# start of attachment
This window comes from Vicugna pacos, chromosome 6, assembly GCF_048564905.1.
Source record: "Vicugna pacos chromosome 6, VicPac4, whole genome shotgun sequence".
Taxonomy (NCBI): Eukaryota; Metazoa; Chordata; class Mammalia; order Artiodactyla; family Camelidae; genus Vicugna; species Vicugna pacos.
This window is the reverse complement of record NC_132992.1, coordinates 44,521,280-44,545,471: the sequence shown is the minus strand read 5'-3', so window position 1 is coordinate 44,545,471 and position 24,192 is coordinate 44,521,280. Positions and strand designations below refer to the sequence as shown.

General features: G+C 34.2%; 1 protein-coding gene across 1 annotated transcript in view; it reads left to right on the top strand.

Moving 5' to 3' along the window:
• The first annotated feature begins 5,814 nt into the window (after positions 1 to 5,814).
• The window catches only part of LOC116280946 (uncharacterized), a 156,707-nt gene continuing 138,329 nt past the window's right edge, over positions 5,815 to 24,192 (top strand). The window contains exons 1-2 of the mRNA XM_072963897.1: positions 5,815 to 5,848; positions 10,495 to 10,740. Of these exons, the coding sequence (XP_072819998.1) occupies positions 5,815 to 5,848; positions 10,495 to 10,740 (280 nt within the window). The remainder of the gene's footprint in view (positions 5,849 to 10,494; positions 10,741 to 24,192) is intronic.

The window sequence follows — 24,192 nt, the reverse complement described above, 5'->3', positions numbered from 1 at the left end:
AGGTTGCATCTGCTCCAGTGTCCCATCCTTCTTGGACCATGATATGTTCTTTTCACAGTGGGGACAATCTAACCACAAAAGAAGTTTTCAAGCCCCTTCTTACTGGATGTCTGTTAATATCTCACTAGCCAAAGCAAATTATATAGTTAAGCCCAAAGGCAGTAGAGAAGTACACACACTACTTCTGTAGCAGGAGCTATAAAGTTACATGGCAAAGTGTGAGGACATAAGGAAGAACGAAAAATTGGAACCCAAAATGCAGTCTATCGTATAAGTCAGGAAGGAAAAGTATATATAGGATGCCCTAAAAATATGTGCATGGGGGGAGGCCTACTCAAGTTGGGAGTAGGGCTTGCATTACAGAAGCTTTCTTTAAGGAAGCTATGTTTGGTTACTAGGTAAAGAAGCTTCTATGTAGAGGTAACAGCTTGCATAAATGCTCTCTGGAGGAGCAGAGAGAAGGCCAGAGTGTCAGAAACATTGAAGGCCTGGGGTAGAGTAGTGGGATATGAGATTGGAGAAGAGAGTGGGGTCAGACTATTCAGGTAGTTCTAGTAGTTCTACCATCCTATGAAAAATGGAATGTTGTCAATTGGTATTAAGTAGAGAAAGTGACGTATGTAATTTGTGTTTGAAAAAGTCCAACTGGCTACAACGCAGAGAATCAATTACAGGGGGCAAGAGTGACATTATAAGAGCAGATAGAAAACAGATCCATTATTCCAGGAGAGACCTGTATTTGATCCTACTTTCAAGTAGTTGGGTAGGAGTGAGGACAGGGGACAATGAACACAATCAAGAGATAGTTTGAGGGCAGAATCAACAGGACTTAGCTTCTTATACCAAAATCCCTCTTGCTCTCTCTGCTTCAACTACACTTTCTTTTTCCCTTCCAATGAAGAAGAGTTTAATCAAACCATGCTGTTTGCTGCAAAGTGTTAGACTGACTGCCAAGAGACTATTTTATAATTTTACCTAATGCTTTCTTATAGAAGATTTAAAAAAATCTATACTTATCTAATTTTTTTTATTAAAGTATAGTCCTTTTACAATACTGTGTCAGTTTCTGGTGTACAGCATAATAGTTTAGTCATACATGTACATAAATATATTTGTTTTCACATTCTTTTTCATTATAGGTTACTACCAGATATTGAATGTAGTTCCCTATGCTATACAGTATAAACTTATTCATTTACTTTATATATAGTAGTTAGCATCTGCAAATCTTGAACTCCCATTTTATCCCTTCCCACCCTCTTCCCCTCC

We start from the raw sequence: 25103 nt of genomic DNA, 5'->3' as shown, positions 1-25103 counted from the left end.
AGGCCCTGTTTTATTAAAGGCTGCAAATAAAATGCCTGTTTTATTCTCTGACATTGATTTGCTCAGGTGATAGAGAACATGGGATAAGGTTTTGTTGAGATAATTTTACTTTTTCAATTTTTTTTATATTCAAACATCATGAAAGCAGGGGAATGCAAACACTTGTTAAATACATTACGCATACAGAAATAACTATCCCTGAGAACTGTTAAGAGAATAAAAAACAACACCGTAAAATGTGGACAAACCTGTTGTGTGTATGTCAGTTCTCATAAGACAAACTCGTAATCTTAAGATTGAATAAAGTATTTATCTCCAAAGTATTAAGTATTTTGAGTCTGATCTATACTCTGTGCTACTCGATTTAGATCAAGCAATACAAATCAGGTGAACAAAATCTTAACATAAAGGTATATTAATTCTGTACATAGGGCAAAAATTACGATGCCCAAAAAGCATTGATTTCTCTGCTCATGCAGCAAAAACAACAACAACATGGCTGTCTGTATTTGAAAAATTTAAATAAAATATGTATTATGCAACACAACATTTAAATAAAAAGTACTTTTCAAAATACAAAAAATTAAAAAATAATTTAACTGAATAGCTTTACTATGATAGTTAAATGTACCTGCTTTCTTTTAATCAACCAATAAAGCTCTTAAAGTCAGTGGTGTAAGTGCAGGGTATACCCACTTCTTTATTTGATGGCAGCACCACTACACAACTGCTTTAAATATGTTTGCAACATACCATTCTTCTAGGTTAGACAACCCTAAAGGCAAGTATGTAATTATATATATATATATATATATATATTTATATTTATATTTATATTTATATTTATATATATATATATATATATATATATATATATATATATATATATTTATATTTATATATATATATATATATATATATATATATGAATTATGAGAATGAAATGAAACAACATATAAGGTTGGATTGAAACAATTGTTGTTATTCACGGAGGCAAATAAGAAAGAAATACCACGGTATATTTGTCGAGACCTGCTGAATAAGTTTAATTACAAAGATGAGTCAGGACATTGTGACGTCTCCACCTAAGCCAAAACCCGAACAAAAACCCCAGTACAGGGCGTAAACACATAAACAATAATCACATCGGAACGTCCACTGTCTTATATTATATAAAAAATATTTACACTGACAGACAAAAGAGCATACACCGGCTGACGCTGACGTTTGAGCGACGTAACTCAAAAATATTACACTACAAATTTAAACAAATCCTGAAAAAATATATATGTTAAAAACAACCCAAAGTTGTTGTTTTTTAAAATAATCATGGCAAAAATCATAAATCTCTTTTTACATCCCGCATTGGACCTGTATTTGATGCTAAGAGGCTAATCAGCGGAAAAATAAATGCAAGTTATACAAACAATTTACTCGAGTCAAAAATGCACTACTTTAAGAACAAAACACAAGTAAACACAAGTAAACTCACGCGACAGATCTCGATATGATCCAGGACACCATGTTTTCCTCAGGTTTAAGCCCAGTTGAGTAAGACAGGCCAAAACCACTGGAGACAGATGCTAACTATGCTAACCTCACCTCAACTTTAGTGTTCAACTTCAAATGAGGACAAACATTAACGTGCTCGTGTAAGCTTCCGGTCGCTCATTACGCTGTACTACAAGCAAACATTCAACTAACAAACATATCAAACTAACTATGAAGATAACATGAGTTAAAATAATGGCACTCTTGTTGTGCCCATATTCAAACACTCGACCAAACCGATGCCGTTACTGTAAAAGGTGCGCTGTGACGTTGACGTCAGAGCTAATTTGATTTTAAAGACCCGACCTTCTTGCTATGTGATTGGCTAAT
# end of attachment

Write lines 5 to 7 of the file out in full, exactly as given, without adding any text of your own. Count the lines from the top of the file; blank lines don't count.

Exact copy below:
General features: G+C 34.2%; 1 protein-coding gene across 1 annotated transcript in view; it reads left to right on the top strand.

Moving 5' to 3' along the window:
• The first annotated feature begins 5,814 nt into the window (after positions 1 to 5,814).